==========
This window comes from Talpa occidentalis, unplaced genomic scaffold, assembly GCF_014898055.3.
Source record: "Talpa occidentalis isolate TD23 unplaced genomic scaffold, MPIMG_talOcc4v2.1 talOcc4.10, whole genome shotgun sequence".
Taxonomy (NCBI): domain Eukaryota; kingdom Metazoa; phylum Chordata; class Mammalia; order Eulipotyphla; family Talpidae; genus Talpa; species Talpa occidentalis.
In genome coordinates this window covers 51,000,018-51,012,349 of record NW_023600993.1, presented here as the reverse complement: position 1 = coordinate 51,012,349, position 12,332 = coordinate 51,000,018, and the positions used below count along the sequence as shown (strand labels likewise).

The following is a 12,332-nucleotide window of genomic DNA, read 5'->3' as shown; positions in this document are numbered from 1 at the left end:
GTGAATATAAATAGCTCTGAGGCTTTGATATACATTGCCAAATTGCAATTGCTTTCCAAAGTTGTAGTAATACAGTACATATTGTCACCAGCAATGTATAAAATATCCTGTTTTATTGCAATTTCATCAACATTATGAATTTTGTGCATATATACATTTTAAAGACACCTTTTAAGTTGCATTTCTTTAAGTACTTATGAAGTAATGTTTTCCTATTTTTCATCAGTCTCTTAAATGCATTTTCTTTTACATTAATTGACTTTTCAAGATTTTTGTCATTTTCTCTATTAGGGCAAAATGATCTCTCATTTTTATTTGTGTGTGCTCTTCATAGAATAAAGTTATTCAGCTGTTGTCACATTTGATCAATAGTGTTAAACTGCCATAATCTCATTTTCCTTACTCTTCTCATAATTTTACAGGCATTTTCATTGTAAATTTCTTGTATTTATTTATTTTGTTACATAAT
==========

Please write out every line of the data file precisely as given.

This window comes from Talpa occidentalis, unplaced genomic scaffold, assembly GCF_014898055.3.
Source record: "Talpa occidentalis isolate TD23 unplaced genomic scaffold, MPIMG_talOcc4v2.1 talOcc4.10, whole genome shotgun sequence".
Taxonomy (NCBI): domain Eukaryota; kingdom Metazoa; phylum Chordata; class Mammalia; order Eulipotyphla; family Talpidae; genus Talpa; species Talpa occidentalis.
In genome coordinates this window covers 51,000,018-51,012,349 of record NW_023600993.1, presented here as the reverse complement: position 1 = coordinate 51,012,349, position 12,332 = coordinate 51,000,018, and the positions used below count along the sequence as shown (strand labels likewise).

The following is a 12,332-nucleotide window of genomic DNA, read 5'->3' as shown; positions in this document are numbered from 1 at the left end:
GTGAATATAAATAGCTCTGAGGCTTTGATATACATTGCCAAATTGCAATTGCTTTCCAAAGTTGTAGTAATACAGTACATATTGTCACCAGCAATGTATAAAATATCCTGTTTTATTGCAATTTCATCAACATTATGAATTTTGTGCATATATACATTTTAAAGACACCTTTTAAGTTGCATTTCTTTAAGTACTTATGAAGTAATGTTTTCCTATTTTTCATCAGTCTCTTAAATGCATTTTCTTTTACATTAATTGACTTTTCAAGATTTTTGTCATTTTCTCTATTAGGGCAAAATGATCTCTCATTTTTATTTGTGTGTGCTCTTCATAGAATAAAGTTATTCAGCTGTTGTCACATTTGATCAATAGTGTTAAACTGCCATAATCTCATTTTCCTTACTCTTCTCATAATTTTACAGGCATTTTCATTGTAAATTTCTTGTATTTATTTATTTTGTTACATAAT